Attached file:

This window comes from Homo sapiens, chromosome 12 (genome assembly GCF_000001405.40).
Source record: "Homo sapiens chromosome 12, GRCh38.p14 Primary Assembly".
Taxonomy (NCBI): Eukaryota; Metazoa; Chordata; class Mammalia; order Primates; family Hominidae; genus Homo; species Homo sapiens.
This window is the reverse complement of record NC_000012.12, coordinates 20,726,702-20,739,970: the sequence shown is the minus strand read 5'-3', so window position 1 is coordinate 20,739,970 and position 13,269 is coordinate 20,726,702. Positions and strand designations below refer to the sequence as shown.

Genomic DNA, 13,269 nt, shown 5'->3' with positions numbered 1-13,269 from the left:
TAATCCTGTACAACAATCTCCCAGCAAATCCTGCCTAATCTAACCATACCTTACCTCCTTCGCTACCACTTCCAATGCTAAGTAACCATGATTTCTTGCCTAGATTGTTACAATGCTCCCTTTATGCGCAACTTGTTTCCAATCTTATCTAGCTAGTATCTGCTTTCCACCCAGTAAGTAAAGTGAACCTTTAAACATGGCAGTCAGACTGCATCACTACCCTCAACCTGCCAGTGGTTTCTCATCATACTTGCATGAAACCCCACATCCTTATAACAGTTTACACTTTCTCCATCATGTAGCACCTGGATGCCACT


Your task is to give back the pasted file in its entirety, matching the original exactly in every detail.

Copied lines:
This window comes from Homo sapiens, chromosome 12 (genome assembly GCF_000001405.40).
Source record: "Homo sapiens chromosome 12, GRCh38.p14 Primary Assembly".
Taxonomy (NCBI): Eukaryota; Metazoa; Chordata; class Mammalia; order Primates; family Hominidae; genus Homo; species Homo sapiens.
This window is the reverse complement of record NC_000012.12, coordinates 20,726,702-20,739,970: the sequence shown is the minus strand read 5'-3', so window position 1 is coordinate 20,739,970 and position 13,269 is coordinate 20,726,702. Positions and strand designations below refer to the sequence as shown.

Genomic DNA, 13,269 nt, shown 5'->3' with positions numbered 1-13,269 from the left:
TAATCCTGTACAACAATCTCCCAGCAAATCCTGCCTAATCTAACCATACCTTACCTCCTTCGCTACCACTTCCAATGCTAAGTAACCATGATTTCTTGCCTAGATTGTTACAATGCTCCCTTTATGCGCAACTTGTTTCCAATCTTATCTAGCTAGTATCTGCTTTCCACCCAGTAAGTAAAGTGAACCTTTAAACATGGCAGTCAGACTGCATCACTACCCTCAACCTGCCAGTGGTTTCTCATCATACTTGCATGAAACCCCACATCCTTATAACAGTTTACACTTTCTCCATCATGTAGCACCTGGATGCCACT